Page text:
Price all the rooms at $200 per night year round.
You determine you’re your hotel is a bit nicer than the City Hotel down the street, and they are charging $180. Fair enough, but sometimes your property will be too expensive for the market, and sometimes your property will seem like a steal. When you have sold all of your rooms for an evening, your Rack Rate Potential (or total earnings that you can possibly make) will be $20,000. (Perhaps you think I am over simplifying things? You would be amazed by how many GMs I have heard say, “How much is our competitor charging this week? We are worth $50 more.”)
- Price rooms based on the demand in the city.This is a better choice for capitalizing on your investment. January in Chicago is freezing, while September in Chicago is lovely. Weather is one of the biggest factors in bringing tourists to a destination. People going to a place when the weather is at its best expect to pay a premium. Other demand factors such as: conventions, holidays, events in the area, or fluctuations in airfare all play a role in what you and your competitors are charging. So using this model, you might choose to charge $175 per night in January, $200 per night most of the year, but on peak evenings when there is demand you set your prices at $425. See how Rack Rate Potential can rise significantly on your projected “sold out nights?” If all rooms are bought at $425 the earnings for the evening is $42,500, more than twice the usual amount. Also, for the nights when you are priced lower than usual, you will still do better than your competition. Say you are charging $175 per night and the City Hotel is still charging $180, even though your property is better quality. You are now going to steal away business from that other hotel so although your ADR (average daily rate) for that night at the Park Hotel won’t be as high as usual, the occupancy will be better than other hotels in your competitive set.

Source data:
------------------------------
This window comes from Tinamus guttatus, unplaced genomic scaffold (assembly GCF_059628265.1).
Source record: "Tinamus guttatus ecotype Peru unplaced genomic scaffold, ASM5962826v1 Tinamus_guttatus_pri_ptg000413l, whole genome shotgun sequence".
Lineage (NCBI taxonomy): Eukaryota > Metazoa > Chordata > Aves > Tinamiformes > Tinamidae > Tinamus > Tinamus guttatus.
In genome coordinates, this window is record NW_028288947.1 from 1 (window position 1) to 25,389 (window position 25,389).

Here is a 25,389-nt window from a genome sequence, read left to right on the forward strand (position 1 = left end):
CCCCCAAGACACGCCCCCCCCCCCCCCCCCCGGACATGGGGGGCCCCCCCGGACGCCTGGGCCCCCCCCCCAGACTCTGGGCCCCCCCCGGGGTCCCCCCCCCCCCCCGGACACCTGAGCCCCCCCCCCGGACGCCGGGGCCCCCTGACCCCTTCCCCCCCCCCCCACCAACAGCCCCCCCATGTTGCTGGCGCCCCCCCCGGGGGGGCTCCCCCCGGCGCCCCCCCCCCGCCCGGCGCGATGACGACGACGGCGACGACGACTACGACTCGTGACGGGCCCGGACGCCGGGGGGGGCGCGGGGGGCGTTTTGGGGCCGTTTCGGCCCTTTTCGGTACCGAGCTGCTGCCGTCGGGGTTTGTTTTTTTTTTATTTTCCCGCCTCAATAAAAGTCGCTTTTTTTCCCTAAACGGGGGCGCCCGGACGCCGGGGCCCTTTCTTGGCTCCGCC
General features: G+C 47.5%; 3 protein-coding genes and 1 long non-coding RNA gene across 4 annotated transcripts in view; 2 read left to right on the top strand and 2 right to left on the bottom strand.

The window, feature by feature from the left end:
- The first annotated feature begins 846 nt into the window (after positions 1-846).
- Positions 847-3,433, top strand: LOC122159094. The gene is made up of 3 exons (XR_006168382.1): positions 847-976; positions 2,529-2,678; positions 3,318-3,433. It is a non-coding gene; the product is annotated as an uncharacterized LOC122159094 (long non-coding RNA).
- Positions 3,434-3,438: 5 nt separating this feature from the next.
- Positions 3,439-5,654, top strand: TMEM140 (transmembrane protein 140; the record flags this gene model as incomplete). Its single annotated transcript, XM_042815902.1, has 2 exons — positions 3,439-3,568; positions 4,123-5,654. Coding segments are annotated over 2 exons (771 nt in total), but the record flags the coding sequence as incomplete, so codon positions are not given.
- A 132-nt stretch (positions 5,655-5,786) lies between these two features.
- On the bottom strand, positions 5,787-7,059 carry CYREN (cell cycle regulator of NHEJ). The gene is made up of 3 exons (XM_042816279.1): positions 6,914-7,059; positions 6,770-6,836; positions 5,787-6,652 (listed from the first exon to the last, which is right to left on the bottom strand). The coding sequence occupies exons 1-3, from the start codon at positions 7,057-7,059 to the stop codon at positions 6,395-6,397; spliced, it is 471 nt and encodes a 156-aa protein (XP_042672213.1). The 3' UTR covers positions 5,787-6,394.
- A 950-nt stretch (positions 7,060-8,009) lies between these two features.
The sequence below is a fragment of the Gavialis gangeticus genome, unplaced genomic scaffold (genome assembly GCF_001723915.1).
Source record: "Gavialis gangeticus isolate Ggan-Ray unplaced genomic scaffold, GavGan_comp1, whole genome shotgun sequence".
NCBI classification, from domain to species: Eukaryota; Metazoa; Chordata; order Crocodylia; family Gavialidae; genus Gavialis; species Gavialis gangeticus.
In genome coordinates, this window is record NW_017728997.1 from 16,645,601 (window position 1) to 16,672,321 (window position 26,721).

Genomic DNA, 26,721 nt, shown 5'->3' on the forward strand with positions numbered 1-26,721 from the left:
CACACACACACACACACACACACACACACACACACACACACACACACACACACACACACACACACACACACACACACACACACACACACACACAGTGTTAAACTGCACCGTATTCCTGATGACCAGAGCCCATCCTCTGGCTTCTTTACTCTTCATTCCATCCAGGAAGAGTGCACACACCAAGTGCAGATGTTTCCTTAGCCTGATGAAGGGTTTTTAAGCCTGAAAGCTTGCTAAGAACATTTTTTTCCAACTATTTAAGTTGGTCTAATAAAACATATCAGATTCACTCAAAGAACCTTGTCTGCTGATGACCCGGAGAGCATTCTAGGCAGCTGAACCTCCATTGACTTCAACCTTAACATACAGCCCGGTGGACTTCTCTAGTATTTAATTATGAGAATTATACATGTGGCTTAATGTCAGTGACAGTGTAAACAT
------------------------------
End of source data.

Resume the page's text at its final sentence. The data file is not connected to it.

Price rooms based on what each customer will pay.
Perhaps moving into Revenue 102, but if you got this far, you can manage one more strategy. Corporations will stay at your hotel for business no matter what the weather, economy, or other factors come into play. They might sign an agreement to buy 1,000 room nights per year. For a 100 room property, that is the equivalent of 10 sold out nights, so you want their business, but have to be ready to make some concessions. Negotiating a special rate for volume accounts is a part of doing business. Think it is unfair? Imagine you frequent a high-end store, purchasing $400 worth of merchandise every week for a month. How would you feel if every time you walked in, the same sales person looked at you like you were a complete stranger? You would most likely take your business elsewhere, where your loyalty and money is appreciated. Leisure guests coming in for weekends are very fickle. They will try a property once and then a different one next time they are in the city. Turing a onetime guest into a regular is a great, but taking care of a loyal guest is essential.
The strategies above all have the same goal, keep all 200 people working at the hotel employed and make a profit that satisfies ownership/management. There are many ways to accomplish this, but someone at the helm has to be empowered to make decisions daily. The answer to the title question of “Do I need a Director of Revenue?” is “YES!” To the next question, “Can I afford one?” I reply, “Can you afford not to?”
Training and experience for this position is currently all over the map. It is a job that continues to evolve as technology develops allowing a deeper understanding of our markets. I recommend HSMAI’s CRME (Certified Revenue Management Executive) designation as an excellent place to start. It offers a foundation in the principles that guide Revenue Management decisions. From there, time and experience will continue to guide us through this exciting and changing field.